Researchers in Dundee have made a major scientific breakthrough that could have a massive impact upon food stocks across Africa.
More than 60 million cattle across the continent are at risk from the nagana disease, which causes muscle wasting and death.
It’s caused by two microscopic parasite species and affects huge swathes of sub-Saharan Africa and is even now spreading to South America.
So serious is its spread across some 40 African countries it now accounts for a 50% loss in milk and meat production.
That is having a potentially catastrophic socio-economic impact upon the affected nations and their people.
Now researchers at Dundee University have developed a simple and effective test, requiring only a single drop of blood, which can identify within 30 minutes whether an animal is infected.
The simple device does not require electricity or any additional equipment, factors that are essential for deployment in resource-limited settings.
It has been created thanks to a partnership with the Edinurgh-based Global Alliance for Livestock Veterinary Medicines (GALVmed), which works to make livestock vaccines, medicines and diagnostics accessible and affordable to the millions of smallholder farmers in developing world.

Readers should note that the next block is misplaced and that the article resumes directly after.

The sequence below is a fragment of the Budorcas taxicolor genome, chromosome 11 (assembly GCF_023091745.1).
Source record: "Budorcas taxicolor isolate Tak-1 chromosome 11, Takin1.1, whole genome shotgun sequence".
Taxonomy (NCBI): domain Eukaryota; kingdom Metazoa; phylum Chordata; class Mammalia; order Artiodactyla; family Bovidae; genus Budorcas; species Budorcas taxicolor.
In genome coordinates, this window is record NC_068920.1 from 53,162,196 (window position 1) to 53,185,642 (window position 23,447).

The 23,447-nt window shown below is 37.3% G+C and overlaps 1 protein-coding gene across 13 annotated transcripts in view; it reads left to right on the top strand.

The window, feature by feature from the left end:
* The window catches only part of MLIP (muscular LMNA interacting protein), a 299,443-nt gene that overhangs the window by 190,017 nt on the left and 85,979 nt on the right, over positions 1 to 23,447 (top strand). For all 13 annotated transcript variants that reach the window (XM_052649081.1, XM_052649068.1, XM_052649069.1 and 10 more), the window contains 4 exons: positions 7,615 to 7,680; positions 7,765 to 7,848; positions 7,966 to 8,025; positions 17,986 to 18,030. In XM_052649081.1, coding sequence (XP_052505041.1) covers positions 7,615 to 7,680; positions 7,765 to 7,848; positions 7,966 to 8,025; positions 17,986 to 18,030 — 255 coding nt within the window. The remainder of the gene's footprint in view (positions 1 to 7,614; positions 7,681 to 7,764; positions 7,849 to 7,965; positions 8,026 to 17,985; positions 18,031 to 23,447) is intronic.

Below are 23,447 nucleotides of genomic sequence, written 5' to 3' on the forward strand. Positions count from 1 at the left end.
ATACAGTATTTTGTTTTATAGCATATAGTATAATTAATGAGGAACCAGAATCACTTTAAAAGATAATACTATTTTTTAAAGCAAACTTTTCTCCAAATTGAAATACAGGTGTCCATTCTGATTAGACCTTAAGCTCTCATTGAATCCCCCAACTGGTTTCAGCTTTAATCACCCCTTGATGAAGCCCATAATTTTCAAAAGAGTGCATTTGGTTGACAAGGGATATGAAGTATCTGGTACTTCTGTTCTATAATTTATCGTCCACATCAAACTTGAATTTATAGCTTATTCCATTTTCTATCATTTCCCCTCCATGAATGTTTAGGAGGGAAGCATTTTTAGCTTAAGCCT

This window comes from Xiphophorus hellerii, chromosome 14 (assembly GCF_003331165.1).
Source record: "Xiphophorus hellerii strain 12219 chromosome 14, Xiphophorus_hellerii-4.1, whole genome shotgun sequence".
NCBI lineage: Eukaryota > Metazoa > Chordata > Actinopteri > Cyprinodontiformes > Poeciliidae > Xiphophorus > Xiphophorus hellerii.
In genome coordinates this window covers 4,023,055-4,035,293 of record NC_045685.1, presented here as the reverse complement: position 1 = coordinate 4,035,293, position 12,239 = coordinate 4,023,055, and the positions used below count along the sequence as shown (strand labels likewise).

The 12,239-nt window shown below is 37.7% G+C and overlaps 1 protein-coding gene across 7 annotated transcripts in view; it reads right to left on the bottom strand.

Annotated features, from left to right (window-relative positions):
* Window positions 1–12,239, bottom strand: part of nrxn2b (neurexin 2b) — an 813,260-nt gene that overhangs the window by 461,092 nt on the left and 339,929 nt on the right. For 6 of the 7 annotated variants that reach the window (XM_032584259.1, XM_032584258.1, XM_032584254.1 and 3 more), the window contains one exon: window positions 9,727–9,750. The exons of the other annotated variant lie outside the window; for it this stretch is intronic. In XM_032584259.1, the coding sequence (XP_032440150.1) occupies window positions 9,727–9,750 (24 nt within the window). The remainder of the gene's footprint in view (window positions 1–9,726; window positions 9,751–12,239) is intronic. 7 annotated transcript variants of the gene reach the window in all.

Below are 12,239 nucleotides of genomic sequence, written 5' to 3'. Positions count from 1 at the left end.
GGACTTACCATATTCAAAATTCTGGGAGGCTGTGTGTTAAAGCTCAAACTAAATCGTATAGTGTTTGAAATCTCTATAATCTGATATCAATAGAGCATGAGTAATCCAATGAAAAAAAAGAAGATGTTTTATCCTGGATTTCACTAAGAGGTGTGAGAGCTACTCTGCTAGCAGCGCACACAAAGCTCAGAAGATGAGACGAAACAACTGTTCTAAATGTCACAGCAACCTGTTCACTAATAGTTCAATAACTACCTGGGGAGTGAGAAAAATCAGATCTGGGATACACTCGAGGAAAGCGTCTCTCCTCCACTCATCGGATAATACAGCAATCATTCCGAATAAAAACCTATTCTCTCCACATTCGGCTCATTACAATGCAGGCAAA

Taking a hi-tech approach, the research team identified the components of the parasites that cattle make antibodies to.
One of these components was developed into a prototype diagnostic device in collaboration with Dr Steven Wall (Product Support Manager) at BBI Solutions OEM Limited, based in the Dundee MediPark.
Professor Mike Ferguson, Regius Professor of Life Sciences at Dundee University, led the research team.
He said: “Nagana is difficult to diagnose because early symptoms can be easily confused with a myriad of other endemic diseases.
“There is an urgent need for new, inexpensive and simple, diagnostics that can be used by vets and farmers to test animals prior to deploying expensive medicines.”
Dr Jeremy Salt, Senior Director of Research and Development at GALVmed, said he was delighted with the progress on the diagnostic test.
“Such a test could allow millions of smallholder farmers an efficient way to test their cattle for this debilitating disease and give peace of mind that any subsequent treatment for infection will be done with the certainty that the patient is infected, which saves the farmer money.
“This will give more control to the smallholder farmers whose quality of life has been affected by this disease that covers over 10 million square kilometres of Africa.
“To ensure that the final test is widely used throughout the regions where it’s endemic, GALVmed will be working with scientists, manufacturers and distributors in the 40 countries where the disease is rife to create a sustainable supply chain for the final product.”